From Fortean Times 211 (2006 Special Issue)

"All phenomena are approximations between realness and unrealness" - Fort, Books, p14.

A second look at de Boinod's futurology [FT 206: 12]... Bibliomancy sought the future via random openings of texts. Several papyri (e.g. Papyri Magici Londinienses 121.148a) evince the Greek use of Homer's poems. Romans naturally exploited Virgil, especially emperors: Historia Augusta, Lives of Hadrian (ch 2 para 8), Clodius Albinus (ch 5 para 4), Alexander Severus (ch 4 para 6, ch 14 para5), Claudius II (ch 10 para 4). Hence Virgil's mediaeval status as a great magician. One verse (Aeneid, bk2 v314, "Frantically I seize arms, yet there's no sense in this") stumbled upon by Albinus, was likewise chanced on by Charles I in the Civil War. In Malcolm Lowry's Under the Volcano, the Consul makes similar use of Shakespeare. Augustine mentions unspecified poets so used, while extending bibliomancy to the Bible (Confessions, bk4 ch3; Epistles, 119), as did Christians at large, from Martin of Tours to Francis of Assisi.

(What price Sortes Forteanae?)

Aeschylus (Prometheus Bound, ws501-14) credits his hero with inventing hepatoscopy, divining animal livers. Given the eagle's daily feasting on his own, this looks logical, though it had long been a Babylonian speciality: "The King looked in the liver" (Ezekiel 21. 21). Experts analysed this and related organs for various blemishes, e.g. streaky gall-bladders, all suggesting future disasters (Euripides, Electra, v825; Cicero, On Divination, b1<2 ch13). As one facing gall-bladder excision, I have a vested interest in this skill - Liver Let Live? Liver Let Die?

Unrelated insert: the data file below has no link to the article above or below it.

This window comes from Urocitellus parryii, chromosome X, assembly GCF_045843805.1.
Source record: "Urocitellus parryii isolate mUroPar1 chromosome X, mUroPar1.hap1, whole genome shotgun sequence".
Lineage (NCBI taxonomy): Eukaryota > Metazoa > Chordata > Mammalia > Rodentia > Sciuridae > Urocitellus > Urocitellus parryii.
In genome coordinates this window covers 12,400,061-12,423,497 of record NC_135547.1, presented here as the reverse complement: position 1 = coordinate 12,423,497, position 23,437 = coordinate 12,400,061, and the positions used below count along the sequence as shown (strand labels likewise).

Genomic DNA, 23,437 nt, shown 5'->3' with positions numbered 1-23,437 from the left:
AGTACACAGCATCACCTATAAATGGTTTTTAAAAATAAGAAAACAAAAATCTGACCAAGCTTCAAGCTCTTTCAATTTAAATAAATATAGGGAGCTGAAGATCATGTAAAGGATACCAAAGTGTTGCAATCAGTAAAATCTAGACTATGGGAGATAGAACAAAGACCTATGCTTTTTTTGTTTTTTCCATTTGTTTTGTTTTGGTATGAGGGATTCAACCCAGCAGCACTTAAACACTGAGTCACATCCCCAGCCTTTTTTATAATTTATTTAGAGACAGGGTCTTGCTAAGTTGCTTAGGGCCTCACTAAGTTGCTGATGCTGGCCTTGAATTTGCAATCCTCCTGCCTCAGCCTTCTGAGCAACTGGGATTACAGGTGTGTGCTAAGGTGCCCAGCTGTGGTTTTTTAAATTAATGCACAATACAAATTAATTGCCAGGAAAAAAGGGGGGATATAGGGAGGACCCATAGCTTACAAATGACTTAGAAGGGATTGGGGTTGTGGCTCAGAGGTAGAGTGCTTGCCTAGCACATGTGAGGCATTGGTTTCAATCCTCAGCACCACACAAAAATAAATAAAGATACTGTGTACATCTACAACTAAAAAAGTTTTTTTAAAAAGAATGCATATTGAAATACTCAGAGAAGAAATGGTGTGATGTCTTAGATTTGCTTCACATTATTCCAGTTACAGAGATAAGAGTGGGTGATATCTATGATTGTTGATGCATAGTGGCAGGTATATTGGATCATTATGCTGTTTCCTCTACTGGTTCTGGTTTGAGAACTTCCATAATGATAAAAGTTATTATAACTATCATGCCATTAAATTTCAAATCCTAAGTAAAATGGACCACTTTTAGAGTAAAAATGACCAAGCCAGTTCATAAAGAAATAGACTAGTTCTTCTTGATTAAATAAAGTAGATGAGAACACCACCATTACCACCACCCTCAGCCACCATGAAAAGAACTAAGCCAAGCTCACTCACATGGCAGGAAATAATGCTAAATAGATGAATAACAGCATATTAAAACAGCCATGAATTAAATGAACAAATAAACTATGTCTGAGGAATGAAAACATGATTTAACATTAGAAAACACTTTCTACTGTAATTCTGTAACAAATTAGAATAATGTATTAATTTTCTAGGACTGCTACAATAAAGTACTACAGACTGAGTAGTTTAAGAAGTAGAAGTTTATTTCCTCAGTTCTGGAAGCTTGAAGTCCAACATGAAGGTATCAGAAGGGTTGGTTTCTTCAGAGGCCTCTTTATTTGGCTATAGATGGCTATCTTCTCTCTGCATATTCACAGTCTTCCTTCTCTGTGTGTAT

The Romans traced haruspicy and extispicy back to the Etruscans. A bronze liver marked out for novice diviners was found (1877) at Piacenza in Northern Italy, their territory, while key texts, the Libri Tagetici, were associated with the Etruscan Tages (Cicero, On Divination, bk2 ch50). Claudius's Etruscological interests (Suetonius, Claudius, ch42 para2) enhanced this derivation. Of other emperors, Nero received a bad haruspical omen, Vespasian a good one (Suetonius, Nero, ch56; Vespasian, ch5 para2) When Alaric was besieging Rome (408-10), Pope Innocent I invited haruspices to perform their pagan rites (Zosimus, New History, bk5 ch4l). None dared to come forward - Rite On, Rite Off.

Haruspicy extended to interpreting lightning strikes and cognate phenomena. Extispicy specialised in animal entrails. Pliny (Natural History, bk28 ch2 para5) forbade inspection of human viscera, a rule gruesomely violated by the teenage emperor Elagabalus who (Historia Augusta's Life, ch8 para2) sought his future through the organs of children.

"Aery tongues that syllable men's names,/On sands, and shoars, and desert wildernesses" (Milton, Comus, ws207-8). Greek and Roman literature abounds in tales of mysterious prophetic sounds and voices, e.g. those that forecast Caesar's assassination (Virgil, Georgics, no1 v476) and Nero's downfall (Suetonius, Nero, ch48 para2). They were often attributed to Pan, Fauns, and similar beings (Cicero, On Divination, bk2 ch6). Ridiculing all this, poet-philosopher Lucretius (On The Nature Of Things, bk4 ws580-94), concludes "Mankind everywhere has greedy ears for such romancing," a line that brings us back to Fort (Books, p 1046) on rhabdomancy (dowsing): "Sometimes we may receive wisdom from the vaporings of yokels."

Barry Baldwin
(reprinted with permission of the Author; blame any typically graphic transcription errors on dm)